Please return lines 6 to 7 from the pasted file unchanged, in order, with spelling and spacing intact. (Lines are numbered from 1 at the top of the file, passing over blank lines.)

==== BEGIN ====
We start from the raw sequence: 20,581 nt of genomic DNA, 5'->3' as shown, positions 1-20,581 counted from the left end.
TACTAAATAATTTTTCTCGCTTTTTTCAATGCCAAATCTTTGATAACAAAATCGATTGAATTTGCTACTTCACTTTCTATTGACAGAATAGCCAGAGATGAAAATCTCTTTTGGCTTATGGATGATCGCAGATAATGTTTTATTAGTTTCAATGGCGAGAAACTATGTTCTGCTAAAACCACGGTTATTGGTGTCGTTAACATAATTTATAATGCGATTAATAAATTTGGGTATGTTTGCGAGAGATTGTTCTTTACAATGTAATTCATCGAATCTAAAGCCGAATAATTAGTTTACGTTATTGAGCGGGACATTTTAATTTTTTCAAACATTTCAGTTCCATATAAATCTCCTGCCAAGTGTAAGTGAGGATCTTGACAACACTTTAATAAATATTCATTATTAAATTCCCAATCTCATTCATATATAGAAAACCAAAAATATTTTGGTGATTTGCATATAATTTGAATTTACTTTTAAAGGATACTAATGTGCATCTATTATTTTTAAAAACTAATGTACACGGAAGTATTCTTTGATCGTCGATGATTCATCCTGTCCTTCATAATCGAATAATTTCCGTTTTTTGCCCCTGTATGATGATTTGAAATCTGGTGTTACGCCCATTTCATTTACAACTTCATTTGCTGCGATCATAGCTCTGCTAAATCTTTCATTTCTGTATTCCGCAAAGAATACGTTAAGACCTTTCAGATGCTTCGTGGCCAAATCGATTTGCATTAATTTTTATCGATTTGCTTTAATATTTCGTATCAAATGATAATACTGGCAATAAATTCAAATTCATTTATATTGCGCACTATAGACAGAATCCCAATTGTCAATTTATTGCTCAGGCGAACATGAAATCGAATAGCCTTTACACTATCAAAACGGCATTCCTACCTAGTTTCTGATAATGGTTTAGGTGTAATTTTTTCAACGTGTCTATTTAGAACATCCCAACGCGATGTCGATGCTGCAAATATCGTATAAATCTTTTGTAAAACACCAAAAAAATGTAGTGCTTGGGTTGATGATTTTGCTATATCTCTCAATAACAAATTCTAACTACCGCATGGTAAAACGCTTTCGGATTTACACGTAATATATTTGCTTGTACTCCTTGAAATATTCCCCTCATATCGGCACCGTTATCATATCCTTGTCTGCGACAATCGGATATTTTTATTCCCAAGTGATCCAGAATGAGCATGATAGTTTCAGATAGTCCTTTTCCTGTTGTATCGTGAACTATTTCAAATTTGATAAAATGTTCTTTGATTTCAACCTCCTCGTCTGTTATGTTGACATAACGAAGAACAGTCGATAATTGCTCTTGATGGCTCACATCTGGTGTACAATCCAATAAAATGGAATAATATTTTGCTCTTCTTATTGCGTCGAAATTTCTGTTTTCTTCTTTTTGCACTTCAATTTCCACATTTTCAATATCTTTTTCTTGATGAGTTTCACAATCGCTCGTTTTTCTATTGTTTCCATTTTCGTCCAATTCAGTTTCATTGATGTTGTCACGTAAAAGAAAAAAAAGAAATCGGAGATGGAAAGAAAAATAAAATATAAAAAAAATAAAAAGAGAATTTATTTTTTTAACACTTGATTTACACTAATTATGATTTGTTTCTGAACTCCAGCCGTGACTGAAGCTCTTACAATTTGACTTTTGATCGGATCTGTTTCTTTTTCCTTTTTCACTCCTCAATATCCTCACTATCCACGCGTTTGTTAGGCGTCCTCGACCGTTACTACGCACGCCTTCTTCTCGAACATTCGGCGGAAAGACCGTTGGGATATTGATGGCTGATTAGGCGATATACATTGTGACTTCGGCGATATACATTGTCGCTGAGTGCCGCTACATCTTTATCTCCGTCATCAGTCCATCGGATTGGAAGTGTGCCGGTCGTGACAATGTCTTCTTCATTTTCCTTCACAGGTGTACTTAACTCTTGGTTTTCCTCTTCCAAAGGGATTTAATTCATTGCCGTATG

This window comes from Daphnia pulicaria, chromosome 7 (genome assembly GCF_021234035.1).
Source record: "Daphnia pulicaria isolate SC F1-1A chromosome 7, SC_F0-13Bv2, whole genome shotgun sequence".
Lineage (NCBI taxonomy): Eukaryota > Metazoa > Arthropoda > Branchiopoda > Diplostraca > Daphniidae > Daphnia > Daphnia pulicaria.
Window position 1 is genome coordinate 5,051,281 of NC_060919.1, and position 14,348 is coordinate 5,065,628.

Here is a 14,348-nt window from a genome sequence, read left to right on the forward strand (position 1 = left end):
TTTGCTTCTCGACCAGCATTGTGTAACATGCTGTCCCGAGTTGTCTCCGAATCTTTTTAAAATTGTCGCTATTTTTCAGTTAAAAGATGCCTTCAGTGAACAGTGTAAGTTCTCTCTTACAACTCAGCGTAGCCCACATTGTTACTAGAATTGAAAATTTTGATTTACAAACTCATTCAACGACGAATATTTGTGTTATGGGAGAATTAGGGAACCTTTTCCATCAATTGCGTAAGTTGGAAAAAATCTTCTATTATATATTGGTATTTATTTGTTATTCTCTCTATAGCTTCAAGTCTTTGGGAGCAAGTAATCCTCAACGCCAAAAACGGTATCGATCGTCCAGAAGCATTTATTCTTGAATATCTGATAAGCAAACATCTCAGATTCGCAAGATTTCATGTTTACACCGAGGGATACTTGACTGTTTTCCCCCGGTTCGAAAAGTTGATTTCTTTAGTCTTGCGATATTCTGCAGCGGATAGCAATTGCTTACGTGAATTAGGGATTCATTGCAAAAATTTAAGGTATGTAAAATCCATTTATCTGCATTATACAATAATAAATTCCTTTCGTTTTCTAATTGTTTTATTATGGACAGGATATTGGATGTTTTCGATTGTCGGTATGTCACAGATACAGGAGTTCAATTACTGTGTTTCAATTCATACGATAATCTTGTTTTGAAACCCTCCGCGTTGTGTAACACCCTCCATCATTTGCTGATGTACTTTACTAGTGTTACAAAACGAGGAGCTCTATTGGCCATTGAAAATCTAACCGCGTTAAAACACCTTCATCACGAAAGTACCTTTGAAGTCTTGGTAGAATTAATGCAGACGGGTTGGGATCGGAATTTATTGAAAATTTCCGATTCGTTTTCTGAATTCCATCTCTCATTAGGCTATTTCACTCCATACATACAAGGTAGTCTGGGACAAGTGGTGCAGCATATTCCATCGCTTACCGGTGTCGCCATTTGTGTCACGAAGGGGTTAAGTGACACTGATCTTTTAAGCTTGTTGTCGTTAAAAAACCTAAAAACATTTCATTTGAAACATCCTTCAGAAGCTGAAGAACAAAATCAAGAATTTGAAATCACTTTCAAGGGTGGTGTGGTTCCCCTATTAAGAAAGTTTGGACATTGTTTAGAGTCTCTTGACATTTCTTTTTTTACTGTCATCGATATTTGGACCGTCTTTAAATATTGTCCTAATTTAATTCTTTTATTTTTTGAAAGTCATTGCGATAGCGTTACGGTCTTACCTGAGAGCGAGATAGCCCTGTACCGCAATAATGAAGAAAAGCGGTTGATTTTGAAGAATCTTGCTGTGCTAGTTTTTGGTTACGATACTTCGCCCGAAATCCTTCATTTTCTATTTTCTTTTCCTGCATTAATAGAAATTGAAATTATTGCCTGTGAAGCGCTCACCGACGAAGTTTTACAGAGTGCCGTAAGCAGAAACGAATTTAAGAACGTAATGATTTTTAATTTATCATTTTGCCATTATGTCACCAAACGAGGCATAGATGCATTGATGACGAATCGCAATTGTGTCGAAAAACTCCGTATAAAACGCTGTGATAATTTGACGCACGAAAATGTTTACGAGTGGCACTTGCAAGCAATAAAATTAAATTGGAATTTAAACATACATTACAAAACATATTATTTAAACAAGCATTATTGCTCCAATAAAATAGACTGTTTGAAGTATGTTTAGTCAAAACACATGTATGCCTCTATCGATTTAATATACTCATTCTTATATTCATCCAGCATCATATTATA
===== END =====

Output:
Window position 1 is genome coordinate 5,051,281 of NC_060919.1, and position 14,348 is coordinate 5,065,628.

Here is a 14,348-nt window from a genome sequence, read left to right on the forward strand (position 1 = left end):